Justin: It's sort of like how the Star Wars movies sort of overwrite all other canon, you know what I mean? And there's layers of canon or whatever. The Adventure Zone is a podcast, and that'll always be the source material for it, and it's an audio medium. So, you just can't have a canonical visual representation when there's no visual element.
Carey: I do think it's doing the podcast a little bit of a disservice to say that there's nothing to go on there though, cause not only does Griffin take the time to — not just describe settings but specifically call out to the players, "tell me what that looks like, when you're murdering a crab or jumping through a window, how do you do that," not just "tell me that you did it."
And on top of that, there's so much flavor in tone and nuance of conversational flow that comes through in the way that a setting feels, and added to that the music that Griffin puts together, and you can really get a strong sense of emotional color and flavor, which I think goes a long way to setting a scene, and hopefully the visuals in the book are, I was trying to translate that onto the page.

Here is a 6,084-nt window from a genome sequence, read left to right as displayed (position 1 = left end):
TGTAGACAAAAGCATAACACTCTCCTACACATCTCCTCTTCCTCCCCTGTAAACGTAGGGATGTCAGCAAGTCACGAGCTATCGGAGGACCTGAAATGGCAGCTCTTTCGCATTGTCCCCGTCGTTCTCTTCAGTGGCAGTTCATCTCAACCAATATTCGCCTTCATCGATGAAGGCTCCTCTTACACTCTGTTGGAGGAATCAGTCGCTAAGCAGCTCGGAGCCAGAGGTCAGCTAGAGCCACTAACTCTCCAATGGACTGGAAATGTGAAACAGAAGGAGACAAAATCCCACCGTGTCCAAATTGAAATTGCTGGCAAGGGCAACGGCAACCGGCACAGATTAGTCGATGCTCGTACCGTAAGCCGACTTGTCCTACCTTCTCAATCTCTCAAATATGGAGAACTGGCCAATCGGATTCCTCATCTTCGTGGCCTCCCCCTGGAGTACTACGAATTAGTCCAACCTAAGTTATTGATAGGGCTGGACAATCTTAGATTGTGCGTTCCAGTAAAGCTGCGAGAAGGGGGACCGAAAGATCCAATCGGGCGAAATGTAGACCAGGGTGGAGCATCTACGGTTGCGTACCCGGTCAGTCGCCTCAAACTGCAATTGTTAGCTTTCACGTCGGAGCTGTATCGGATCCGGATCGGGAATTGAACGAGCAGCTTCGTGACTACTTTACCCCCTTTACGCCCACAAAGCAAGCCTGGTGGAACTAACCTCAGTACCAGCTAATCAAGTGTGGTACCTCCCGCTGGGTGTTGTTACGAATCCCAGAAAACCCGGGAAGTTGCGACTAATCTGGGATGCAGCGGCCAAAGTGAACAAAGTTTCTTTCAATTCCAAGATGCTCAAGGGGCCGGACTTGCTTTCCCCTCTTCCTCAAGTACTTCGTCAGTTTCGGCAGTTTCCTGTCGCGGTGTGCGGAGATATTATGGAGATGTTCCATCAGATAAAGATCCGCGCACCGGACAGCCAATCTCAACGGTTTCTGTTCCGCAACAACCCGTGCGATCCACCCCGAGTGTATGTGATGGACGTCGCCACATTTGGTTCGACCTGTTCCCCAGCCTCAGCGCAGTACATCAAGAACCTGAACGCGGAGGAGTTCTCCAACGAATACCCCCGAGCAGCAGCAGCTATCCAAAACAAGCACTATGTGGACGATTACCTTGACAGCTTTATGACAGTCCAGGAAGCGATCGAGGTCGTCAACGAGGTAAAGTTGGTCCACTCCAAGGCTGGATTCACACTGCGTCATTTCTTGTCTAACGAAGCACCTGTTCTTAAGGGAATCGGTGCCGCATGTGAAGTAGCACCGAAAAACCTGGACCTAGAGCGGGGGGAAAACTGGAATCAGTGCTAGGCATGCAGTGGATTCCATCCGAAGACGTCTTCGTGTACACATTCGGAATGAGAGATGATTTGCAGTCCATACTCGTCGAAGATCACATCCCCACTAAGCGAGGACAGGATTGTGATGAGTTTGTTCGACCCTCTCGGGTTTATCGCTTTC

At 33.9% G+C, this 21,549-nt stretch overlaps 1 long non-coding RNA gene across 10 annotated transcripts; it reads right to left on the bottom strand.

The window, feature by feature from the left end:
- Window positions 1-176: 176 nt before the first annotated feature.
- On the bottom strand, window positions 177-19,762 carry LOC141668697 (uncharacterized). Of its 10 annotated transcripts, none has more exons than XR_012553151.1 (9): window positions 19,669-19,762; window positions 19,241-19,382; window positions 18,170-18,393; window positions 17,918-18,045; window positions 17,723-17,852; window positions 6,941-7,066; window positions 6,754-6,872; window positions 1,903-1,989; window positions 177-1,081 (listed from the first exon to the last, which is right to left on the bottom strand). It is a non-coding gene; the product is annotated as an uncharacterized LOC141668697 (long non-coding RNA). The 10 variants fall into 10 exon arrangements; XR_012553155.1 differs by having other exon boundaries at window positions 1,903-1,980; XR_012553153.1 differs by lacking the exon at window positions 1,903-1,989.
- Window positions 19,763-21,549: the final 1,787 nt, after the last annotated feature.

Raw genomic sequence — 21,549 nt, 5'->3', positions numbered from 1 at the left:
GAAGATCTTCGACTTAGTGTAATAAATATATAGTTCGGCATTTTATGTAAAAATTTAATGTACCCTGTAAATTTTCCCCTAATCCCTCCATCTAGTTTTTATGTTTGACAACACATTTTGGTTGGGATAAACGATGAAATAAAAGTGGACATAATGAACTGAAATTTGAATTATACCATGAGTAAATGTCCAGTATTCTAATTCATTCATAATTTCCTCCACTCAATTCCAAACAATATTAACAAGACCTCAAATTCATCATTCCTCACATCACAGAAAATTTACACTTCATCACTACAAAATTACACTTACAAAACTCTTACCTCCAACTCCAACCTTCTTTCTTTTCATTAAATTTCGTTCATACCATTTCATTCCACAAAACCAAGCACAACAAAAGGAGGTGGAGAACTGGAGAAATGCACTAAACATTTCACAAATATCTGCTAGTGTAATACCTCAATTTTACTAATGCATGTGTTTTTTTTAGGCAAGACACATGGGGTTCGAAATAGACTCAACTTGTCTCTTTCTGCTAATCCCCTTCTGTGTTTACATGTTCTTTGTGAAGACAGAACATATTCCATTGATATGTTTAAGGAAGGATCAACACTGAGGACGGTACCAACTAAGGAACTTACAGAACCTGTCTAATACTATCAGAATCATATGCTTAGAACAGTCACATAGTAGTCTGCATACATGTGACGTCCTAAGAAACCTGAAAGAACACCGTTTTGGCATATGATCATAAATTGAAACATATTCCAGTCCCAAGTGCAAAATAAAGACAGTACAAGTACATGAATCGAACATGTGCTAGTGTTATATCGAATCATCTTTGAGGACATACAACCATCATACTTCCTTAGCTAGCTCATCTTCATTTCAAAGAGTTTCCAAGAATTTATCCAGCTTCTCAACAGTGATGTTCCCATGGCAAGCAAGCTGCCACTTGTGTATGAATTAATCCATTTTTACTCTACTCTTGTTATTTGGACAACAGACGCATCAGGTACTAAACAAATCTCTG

But with the lack of canonical understanding of necessarily how the character looks, what went into those decisions of what they would look like on the page?
Griffin: A lot of it was fan feedback to early designs, which was kind of instrumental in helping us have the conversations we needed to have to come up with the designs that we ended up with. To be frank, there was a lot of stuff that went into figuring out what those designs were gonna look like. A lot of listening to a lot of the helpful and very patient, I would say, feedback from the fans, and some sort of trying to figure out what they would look like based on sort of the kind of bare bones story reasons that we had sort of built into the podcast itself. A lot of I think looking at the fan art universe that existed out there a bit. There were any number of things, it was, I would say, sort of the month between when we first sort of revealed the character designs, where they were just — we kind of fool heartedly defaulted to just three white dudes, to the sort of later reveal of what the characters were actually going to look like in the books. That was a period of just sort of constant conversation between us and between, you know, listening to the fans to sort of get them to where they are in the final version of the book.
Carey, did you try to insulate yourself from looking at the fan headcanons of what the characters look like? Or did you kind of lean in and consider those?